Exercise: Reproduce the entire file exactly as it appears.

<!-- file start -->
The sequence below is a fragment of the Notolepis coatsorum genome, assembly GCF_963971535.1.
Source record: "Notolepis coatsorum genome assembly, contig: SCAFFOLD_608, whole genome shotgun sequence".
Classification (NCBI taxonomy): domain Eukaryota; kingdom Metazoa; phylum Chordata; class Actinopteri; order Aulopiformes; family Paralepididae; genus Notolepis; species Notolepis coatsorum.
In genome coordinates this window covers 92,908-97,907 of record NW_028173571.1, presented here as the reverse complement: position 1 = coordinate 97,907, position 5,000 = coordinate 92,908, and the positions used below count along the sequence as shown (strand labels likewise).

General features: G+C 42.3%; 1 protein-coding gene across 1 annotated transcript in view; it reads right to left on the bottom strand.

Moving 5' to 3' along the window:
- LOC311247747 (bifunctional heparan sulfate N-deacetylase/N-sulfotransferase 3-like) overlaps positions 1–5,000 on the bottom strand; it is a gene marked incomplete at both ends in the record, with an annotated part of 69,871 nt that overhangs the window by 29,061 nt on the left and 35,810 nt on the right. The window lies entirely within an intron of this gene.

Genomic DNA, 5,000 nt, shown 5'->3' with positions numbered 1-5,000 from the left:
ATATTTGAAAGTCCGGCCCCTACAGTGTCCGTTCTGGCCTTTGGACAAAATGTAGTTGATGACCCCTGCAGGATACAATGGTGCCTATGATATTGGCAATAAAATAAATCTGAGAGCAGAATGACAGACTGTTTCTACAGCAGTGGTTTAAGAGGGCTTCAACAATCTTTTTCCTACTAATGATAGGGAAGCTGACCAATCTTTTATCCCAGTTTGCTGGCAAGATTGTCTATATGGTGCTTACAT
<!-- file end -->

The sequence below is a fragment of the Notolepis coatsorum genome, assembly GCF_963971535.1.
Source record: "Notolepis coatsorum genome assembly, contig: SCAFFOLD_608, whole genome shotgun sequence".
Classification (NCBI taxonomy): domain Eukaryota; kingdom Metazoa; phylum Chordata; class Actinopteri; order Aulopiformes; family Paralepididae; genus Notolepis; species Notolepis coatsorum.
In genome coordinates this window covers 92,908-97,907 of record NW_028173571.1, presented here as the reverse complement: position 1 = coordinate 97,907, position 5,000 = coordinate 92,908, and the positions used below count along the sequence as shown (strand labels likewise).

General features: G+C 42.3%; 1 protein-coding gene across 1 annotated transcript in view; it reads right to left on the bottom strand.

Moving 5' to 3' along the window:
- LOC311247747 (bifunctional heparan sulfate N-deacetylase/N-sulfotransferase 3-like) overlaps positions 1–5,000 on the bottom strand; it is a gene marked incomplete at both ends in the record, with an annotated part of 69,871 nt that overhangs the window by 29,061 nt on the left and 35,810 nt on the right. The window lies entirely within an intron of this gene.

Genomic DNA, 5,000 nt, shown 5'->3' with positions numbered 1-5,000 from the left:
ATATTTGAAAGTCCGGCCCCTACAGTGTCCGTTCTGGCCTTTGGACAAAATGTAGTTGATGACCCCTGCAGGATACAATGGTGCCTATGATATTGGCAATAAAATAAATCTGAGAGCAGAATGACAGACTGTTTCTACAGCAGTGGTTTAAGAGGGCTTCAACAATCTTTTTCCTACTAATGATAGGGAAGCTGACCAATCTTTTATCCCAGTTTGCTGGCAAGATTGTCTATATGGTGCTTACAT